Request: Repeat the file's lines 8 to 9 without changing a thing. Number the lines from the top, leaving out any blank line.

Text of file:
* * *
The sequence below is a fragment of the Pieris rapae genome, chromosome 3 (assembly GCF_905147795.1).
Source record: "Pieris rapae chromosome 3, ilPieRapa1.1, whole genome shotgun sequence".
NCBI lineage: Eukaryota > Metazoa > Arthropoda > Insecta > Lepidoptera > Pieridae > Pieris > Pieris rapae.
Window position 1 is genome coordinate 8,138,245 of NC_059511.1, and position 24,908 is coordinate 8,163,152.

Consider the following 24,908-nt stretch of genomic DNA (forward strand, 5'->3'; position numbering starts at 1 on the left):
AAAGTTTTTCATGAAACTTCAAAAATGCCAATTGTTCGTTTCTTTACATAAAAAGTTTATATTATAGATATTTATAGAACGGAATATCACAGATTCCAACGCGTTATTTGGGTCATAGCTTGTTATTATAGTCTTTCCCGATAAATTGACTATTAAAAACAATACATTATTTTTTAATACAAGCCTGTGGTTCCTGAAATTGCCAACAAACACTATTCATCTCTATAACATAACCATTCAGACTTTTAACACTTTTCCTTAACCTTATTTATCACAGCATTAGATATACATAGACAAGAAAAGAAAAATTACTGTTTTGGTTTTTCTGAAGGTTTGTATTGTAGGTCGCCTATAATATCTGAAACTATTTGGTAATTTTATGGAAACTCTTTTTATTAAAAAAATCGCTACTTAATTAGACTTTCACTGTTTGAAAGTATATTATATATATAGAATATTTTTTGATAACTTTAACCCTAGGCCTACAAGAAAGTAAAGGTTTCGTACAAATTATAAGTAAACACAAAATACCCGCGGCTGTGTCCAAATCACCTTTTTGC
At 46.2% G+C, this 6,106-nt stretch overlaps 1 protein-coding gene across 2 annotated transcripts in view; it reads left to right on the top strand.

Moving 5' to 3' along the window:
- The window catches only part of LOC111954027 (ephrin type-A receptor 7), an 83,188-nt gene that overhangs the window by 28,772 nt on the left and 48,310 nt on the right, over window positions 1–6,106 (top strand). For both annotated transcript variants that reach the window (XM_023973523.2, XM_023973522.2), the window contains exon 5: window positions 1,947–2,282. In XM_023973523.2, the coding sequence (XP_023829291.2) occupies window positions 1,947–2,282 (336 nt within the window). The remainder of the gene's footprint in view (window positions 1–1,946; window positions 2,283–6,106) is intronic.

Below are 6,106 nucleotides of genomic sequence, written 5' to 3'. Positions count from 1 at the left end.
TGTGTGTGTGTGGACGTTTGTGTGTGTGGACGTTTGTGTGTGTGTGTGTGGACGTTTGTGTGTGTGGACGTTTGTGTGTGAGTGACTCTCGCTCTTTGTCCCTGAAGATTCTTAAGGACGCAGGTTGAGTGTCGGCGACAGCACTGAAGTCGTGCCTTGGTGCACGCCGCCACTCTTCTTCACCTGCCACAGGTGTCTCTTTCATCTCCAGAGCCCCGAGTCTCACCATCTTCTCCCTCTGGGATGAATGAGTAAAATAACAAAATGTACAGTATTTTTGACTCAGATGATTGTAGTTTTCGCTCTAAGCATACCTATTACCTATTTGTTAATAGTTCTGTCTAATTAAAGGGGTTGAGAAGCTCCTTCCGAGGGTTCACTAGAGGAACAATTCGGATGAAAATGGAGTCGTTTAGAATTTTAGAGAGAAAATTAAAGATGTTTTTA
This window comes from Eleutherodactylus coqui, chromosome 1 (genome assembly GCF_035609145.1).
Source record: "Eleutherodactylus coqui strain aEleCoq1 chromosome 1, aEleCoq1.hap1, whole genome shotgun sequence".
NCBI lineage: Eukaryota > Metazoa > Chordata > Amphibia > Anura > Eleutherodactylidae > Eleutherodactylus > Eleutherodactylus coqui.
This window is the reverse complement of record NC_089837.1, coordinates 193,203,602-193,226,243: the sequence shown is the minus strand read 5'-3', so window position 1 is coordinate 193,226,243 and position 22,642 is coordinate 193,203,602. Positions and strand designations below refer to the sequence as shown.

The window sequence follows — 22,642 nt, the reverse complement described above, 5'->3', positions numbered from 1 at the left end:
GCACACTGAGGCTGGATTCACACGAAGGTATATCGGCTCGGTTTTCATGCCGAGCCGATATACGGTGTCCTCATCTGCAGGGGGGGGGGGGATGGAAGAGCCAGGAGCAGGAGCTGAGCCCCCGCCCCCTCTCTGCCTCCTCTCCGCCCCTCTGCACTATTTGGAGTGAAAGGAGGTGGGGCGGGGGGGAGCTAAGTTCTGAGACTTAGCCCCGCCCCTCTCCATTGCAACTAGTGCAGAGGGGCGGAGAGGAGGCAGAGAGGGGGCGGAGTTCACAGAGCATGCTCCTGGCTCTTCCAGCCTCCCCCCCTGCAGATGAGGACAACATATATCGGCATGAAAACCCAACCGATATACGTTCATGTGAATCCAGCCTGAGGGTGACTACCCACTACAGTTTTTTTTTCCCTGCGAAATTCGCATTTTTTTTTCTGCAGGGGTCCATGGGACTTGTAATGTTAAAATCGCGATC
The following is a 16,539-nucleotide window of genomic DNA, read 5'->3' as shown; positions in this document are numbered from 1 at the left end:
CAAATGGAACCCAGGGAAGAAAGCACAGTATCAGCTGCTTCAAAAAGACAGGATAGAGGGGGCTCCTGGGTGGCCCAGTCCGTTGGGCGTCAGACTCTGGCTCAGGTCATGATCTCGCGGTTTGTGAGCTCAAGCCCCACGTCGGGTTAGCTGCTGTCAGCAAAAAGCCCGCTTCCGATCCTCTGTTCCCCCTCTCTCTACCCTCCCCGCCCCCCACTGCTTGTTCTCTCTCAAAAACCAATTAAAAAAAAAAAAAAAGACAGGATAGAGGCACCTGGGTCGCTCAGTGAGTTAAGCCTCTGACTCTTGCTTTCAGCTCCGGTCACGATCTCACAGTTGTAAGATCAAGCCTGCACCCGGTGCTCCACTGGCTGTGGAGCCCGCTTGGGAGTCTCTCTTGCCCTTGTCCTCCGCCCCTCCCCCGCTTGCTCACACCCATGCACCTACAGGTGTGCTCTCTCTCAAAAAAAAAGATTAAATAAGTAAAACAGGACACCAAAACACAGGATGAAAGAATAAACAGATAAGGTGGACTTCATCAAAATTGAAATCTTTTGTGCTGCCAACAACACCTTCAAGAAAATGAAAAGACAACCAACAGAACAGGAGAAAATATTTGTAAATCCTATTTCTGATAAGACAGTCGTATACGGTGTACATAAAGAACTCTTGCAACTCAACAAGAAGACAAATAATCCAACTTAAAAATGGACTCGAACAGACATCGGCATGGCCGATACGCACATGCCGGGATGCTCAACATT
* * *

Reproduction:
Moving 5' to 3' along the window:
- The window catches only part of LOC111954027 (ephrin type-A receptor 7), an 83,188-nt gene that overhangs the window by 28,772 nt on the left and 48,310 nt on the right, over window positions 1–6,106 (top strand). For both annotated transcript variants that reach the window (XM_023973523.2, XM_023973522.2), the window contains exon 5: window positions 1,947–2,282. In XM_023973523.2, the coding sequence (XP_023829291.2) occupies window positions 1,947–2,282 (336 nt within the window). The remainder of the gene's footprint in view (window positions 1–1,946; window positions 2,283–6,106) is intronic.